In-depth: Closing the gap: Gender-Based Violence in South Africa

SOUTH AFRICA: 'I left her in the end because I nearly killed her'

Photo: Sonke Gender Justice
Vusi works with other men in his community to highlight the links between gender violence and HIV
JOHANNESBURG, 1 February 2007 (PlusNews) - Vusi [not his real name] had a history of abusing his female partners, before he learned he was HIV positive and began receiving counselling and education on gender issues. After an eight-year separation, he is now reconciled with his wife and works with other men in his community to highlight the links between gender violence and HIV infection.

"My previous partner was a young, outgoing beautiful woman. I was jealous, honestly and I wouldn't want her to speak with other men or to visit anywhere. When she did that, I'd just beat her. I thought I was doing [the] right thing because men's talk, myself and other friends, was that you need to beat a woman so that she can respect and understand you. We were not even aware that what we were doing was wrong.

I left her in the end because I nearly killed her. It was the festive season, and we had a braai (barbecue) with friends but she never came so I was alone. She only came back two days later, and I couldn't wait for any explanation. I took an axe and she ran to the other room, [I threw] the axe [and it] managed to hit the door of that room. This elder from my church, who was a neighbour, came and held me and said, "Don't do it, just pack her things and let her leave." I remember afterwards when she left, I saw the gap on the door [from the axe], I thought: What if it was her head? I could have split her brains out. I was scared, and it's then that I felt it's better for me to leave her.

It's not the way I was raised. My dad never hit my mum, that I know. Probably, it could be the guys I used to see - my uncles and some of the friends I grew up with - the way we used to talk to each other about women. Every guy would like respect from a woman, and the way to gain it - beat her. That was the understanding. The information was not going through to us in a correct way. If it (information) never came to me, I don't know if I'd be alive today or if I'd be in jail. Through the information I got [from] HIV and AIDS counselling and attending workshops regarding gender equality, I managed to contribute. I believe that men like me still have a lot to [offer] if only we can be given the opportunity to do so.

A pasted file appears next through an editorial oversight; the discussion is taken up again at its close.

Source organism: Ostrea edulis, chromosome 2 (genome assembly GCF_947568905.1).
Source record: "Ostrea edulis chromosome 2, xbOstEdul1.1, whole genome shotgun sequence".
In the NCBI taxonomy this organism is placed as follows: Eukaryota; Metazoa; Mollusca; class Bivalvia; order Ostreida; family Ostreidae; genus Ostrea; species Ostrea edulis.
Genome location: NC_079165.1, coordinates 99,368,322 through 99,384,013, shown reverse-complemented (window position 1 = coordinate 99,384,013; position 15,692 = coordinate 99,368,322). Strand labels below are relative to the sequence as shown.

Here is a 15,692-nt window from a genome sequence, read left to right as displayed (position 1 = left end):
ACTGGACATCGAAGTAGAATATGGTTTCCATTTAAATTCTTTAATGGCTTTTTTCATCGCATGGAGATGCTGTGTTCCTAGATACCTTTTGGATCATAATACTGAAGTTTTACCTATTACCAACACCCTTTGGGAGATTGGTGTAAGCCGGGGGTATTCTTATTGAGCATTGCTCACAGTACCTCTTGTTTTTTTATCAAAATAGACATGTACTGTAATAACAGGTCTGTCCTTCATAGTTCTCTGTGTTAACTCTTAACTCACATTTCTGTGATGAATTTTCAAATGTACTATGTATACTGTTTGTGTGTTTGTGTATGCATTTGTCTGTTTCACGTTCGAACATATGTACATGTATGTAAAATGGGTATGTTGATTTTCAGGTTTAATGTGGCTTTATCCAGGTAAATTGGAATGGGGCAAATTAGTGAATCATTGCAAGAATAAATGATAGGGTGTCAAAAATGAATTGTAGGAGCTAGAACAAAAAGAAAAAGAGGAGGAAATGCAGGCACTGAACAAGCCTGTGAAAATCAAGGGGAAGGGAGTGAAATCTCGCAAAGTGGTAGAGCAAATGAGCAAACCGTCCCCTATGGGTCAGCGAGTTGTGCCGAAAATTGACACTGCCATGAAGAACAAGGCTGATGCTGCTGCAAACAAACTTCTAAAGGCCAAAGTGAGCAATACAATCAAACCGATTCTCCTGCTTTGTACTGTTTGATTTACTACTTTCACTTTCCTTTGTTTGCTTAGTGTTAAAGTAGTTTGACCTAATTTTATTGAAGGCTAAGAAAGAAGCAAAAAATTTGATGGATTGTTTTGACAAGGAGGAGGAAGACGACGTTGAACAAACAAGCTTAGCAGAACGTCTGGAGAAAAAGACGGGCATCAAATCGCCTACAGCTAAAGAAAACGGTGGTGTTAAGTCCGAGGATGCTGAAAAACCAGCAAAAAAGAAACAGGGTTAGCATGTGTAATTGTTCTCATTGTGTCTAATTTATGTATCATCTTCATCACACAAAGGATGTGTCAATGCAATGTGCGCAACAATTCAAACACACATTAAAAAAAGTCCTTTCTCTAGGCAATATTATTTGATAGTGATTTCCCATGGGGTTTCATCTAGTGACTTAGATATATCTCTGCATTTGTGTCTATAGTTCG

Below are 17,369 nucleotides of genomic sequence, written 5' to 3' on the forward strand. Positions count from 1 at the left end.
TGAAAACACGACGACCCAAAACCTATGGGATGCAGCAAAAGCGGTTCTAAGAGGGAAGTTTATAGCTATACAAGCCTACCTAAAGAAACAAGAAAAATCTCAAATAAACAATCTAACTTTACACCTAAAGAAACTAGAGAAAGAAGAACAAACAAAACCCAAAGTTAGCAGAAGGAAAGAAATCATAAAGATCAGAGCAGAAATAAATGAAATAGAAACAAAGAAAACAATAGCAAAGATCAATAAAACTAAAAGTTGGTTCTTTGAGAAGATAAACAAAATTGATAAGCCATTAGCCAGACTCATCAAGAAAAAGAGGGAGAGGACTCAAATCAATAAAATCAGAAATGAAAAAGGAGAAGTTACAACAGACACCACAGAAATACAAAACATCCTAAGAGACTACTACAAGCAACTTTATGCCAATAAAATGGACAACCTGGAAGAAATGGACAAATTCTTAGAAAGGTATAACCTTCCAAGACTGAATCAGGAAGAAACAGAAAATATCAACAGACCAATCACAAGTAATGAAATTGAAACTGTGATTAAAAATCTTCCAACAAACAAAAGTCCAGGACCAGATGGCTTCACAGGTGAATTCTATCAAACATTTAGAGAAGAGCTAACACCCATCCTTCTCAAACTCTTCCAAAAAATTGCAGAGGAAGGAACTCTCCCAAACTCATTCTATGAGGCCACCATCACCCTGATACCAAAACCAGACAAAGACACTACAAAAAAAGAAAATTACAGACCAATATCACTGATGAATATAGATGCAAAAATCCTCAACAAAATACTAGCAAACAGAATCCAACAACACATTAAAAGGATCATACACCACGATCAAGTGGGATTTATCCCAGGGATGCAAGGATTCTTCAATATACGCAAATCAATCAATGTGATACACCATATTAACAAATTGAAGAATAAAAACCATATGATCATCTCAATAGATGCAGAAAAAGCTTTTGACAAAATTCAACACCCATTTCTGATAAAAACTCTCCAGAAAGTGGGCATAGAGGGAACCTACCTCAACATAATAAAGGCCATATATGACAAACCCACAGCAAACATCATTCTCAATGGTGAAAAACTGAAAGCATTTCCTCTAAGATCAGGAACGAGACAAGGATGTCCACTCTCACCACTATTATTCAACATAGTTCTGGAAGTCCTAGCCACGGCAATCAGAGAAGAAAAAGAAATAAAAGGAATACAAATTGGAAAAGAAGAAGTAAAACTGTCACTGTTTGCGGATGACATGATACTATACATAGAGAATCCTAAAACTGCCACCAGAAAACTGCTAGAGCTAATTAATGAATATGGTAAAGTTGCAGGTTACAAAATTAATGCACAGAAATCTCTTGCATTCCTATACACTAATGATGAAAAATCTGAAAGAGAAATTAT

If a woman says no, as a man you think - especially if she's someone you've been in love with or somebody you've paid a lobola (dowry) for - you think she is sleeping with someone else and you'll force yourself on her. I didn't even think of it as rape. To me it was a right thing to do; because she’s mine, I have to sleep with her. Now I know that “no” is no and I don’t have to question it because if she doesn't feel like it, she doesn't feel like it.

I don’t blame alcohol at all; it’s the mindset. You have to take responsibility for the actions you've done. You can pass the bar, but the bottles in the fridge don’t shout at you, "Hey, come and drink me."

Men are scared actually. They [see] women currently driving beautiful cars and owning beautiful houses, and they can manage [without] men - men see that as a threat.

I think both men and women need to contribute to healthy relationships, not to undermine one another but to give each other respect and open the doors of communication. If there are children, the children should be treated equally. These days I spend more time with my family than my friends and it’s working for me. Most of my neighbours or people who’ve got family problems, they normally come to us to give them counselling and explain to them how to treat one another. [When] I get invited to give motivational talks and facilitate sessions, I tell men: 'look at yourself as somebody who’s there to support your wife whether you're employed or not. If your wife is working, say thank you [for] what she's bringing in. If she's paid more money and you’re paid less, don't be scared about it.

Before my previous partner passed away, I managed to go back to her and apologise. When I was told she'd passed away, it was heart-breaking because I used to hear so many stories that the guy she was with was abusing her. She died of an HIV-related condition."

Lead Feature

 "Free Indeed"
(03:07 min)

Links & References
  • Gender Links
  • Sexual Violence Research Initiative
  • People Opposing Women Abuse
  • Violence against Women: Eldis

Broken Bodies Broken Dreams: Violence Against Women Exposed

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